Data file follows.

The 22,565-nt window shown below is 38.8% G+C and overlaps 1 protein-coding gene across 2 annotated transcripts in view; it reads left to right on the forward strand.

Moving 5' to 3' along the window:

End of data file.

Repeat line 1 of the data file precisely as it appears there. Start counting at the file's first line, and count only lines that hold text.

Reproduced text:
The 22,565-nt window shown below is 38.8% G+C and overlaps 1 protein-coding gene across 2 annotated transcripts in view; it reads left to right on the forward strand.